‘It’s been a very stressful and worrying time’: Small business owners like Karen Hall counting the days until 12 April reopening
Business owners in England are counting down the days until a week on Monday with eager anticipation. Barring any last-minute changes, April 12 is the date that non-essential retailers will reopen – alongside gyms, indoor swimming pools, hairdressers and outdoor hospitality venues.
‘I’m so excited about reopening,’ says Karen Hall, owner of ladies’ fashion boutique Karen George, in the pretty fishing village of Emsworth on the Hampshire and West Sussex border.
‘I think it’s going to be very busy for the first few weeks, at least before things get back to normal. But I’m hoping for a good summer season, especially as people might not be able to travel abroad for a while.’
Excited: Karen Hall is expecting to be busy when her boutique reopens
As a result of national lockdowns and local tier restrictions, Karen lost almost a year’s trading and can’t wait to start serving customers again.
‘It’s been a very stressful and worrying time, not knowing if the business would even survive,’ she says. ‘Being a small business, most of my trade was reliant on loyal locals, holidaymakers and day trippers, so sales dried up.’
Karen quickly learned to embrace digital marketing and built up online sales via social media platforms Facebook and Instagram. She even danced on TikTok to promote her shop.
Thankfully, her local council was ‘excellent’ in distributing the various business grants on offer, starting with the £10,000 Small Business Grant, and Karen is optimistic about getting the Restart Grant which launched last Thursday.
‘Lots of customers have said they can’t wait for me to reopen and hopefully there’ll be a lot of pent-up demand as most people haven’t bought new clothes for months,’ says Karen. ‘I’m so much looking forward to finally seeing my customers face-to-face.’
It’s been quite a lockdown for professional photographer Paul David Smith. On the downside he had to close his studio during much of last year and saw dozens of events such as weddings cancelled.
On the upside, he and his partner Rhian made a spur-of-the-moment decision to move from Peterborough to Cornwall where they have spent many happy holidays together. ‘Lockdown prompted us to change our lives,’ says Paul. ‘Our friends and family thought we were mad but they’re also a little bit envious.’
In two days, they sold their house and in a month had bought their new home with space for a photographic studio in Newquay. Keen surfer Paul learned the tricky and energetic art of surf photography, and began offering remote photo-shoots and online photography courses.
He says: ‘Customers connect their camera to their personal computer so I can control the photo-shoot, from lighting to backdrop, and they can get professional pictures in their own home.’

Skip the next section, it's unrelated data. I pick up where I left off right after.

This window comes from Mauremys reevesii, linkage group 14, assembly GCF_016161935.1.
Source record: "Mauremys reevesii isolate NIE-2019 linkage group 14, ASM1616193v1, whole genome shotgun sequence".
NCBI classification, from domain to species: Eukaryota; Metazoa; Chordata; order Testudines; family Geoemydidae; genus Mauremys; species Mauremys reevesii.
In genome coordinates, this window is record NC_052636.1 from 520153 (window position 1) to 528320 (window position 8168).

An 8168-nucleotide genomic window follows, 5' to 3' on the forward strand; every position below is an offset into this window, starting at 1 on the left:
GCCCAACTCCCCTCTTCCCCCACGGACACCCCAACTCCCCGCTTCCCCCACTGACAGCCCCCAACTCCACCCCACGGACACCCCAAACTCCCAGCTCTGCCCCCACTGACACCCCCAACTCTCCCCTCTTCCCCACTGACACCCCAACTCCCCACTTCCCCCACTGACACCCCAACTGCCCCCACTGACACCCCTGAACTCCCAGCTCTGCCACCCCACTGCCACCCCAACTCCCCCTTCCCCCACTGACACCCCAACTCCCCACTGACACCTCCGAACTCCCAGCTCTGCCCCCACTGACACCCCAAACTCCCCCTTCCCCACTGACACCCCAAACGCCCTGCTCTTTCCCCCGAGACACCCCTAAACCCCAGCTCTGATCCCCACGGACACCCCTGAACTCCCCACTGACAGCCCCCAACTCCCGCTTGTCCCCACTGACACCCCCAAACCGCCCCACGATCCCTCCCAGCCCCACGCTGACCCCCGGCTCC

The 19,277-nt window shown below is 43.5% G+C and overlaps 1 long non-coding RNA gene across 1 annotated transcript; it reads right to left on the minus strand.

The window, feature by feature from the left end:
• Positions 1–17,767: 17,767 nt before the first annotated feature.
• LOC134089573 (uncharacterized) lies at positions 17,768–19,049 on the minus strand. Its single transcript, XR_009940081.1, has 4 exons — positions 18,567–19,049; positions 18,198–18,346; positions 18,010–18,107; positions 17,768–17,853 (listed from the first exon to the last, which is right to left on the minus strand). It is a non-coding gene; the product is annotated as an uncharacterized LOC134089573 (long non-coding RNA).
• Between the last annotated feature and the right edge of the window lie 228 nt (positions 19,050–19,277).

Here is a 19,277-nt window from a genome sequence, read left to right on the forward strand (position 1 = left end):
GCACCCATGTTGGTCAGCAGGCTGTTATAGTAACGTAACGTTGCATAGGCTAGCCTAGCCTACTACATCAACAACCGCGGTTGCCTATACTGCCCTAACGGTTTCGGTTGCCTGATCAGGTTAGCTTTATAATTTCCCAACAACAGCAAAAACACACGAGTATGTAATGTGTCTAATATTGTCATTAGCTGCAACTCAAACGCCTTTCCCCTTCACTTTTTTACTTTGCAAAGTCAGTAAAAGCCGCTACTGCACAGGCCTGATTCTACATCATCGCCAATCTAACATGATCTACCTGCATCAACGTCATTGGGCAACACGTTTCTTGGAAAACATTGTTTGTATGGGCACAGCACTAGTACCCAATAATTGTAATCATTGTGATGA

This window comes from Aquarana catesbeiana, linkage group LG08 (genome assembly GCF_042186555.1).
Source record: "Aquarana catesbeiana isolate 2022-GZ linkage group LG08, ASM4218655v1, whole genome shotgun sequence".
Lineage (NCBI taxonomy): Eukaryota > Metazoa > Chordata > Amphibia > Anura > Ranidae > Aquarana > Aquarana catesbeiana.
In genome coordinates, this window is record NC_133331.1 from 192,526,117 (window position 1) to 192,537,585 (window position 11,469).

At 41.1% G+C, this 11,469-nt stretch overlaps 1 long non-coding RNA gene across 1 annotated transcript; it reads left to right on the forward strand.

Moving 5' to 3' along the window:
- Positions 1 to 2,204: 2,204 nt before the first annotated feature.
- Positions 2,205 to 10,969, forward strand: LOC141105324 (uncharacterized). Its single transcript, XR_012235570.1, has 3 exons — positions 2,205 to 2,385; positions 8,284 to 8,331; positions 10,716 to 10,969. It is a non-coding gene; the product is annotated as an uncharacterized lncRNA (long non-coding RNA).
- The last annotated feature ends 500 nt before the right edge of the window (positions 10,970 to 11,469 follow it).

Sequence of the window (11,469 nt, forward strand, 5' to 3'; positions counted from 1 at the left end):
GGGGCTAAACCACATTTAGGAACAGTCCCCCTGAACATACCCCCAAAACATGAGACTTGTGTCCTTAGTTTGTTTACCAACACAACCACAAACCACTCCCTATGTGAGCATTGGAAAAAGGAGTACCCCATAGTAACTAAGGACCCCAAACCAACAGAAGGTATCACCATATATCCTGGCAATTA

Working from home meant they didn’t qualify for any business grants but, says Paul philosophically: ‘We were forced to work extra hard to make things happen.’
Paul can’t wait to welcome customers into his new studio. ‘We’ve created a huge outdoor set-up so it’s all Covid-secure and we’re already totally booked up for the first few weeks from April 12,’ he says.
WHAT HAPPENS MONDAY WEEK?
Non-essential retail – including clothes shops, hairdressers and nail salons – should be able to open in England on April 12. Also, libraries, community centres, gyms (but not group fitness classes), zoos, theme parks and outdoor hospitality such as pub beer gardens.
Self-contained accommodation such as campsites and self-catering cottages where indoor facilities are not shared, can also reopen.
In terms of extra support for businesses that are reopening, the Government’s new Restart Grants scheme is now available.
This gives businesses in the nonessential retail, hospitality, leisure, personal care and accommodation sectors a one-off grant to help them reopen safely as Covid restrictions are lifted.
Non-essential retail business can get up to £6,000 and businesses in the hospitality, accommodation, leisure, personal care and gym sectors can get up to £18,000. Apply via your local council’s website.
The couple are also hosting holidays where people can learn how to take photos amid stunning Cornish scenery. ‘What better place is there to learn all about photography?’ Paul adds. ‘We just keep on asking ourselves – why didn’t we do this years ago?’
Pilates instructor and studio owner Stacy Weeks launched her Red Yew pilates, biomechanics and wellness studio in Tiverton, Devon, in 2018. She is delighted to be able to welcome people back for one-to-one training from April 12, but the rules mean she still can’t teach group classes until May 17.
‘It’s been so frustrating,’ she says. ‘I’m looking forward to seeing my clients again but it doesn’t make any sense that I’m not allowed to teach a class of five people when I’m allowed to let more than four times that into the gym.’
Lockdown has been full of ups and downs for Stacy, as it has been for many of Britain’s small businesses. Without the Government’s business support, she doubts whether her business would have survived, and while she managed to keep going by doing online classes, takings are still down by half.
‘There have been days when I wasn’t sure I could pay the bills – and there have been days of total joy,’ she says. ‘The one good thing to come out of all this is that so many people have been trying to help each other and that’s been lovely to see.’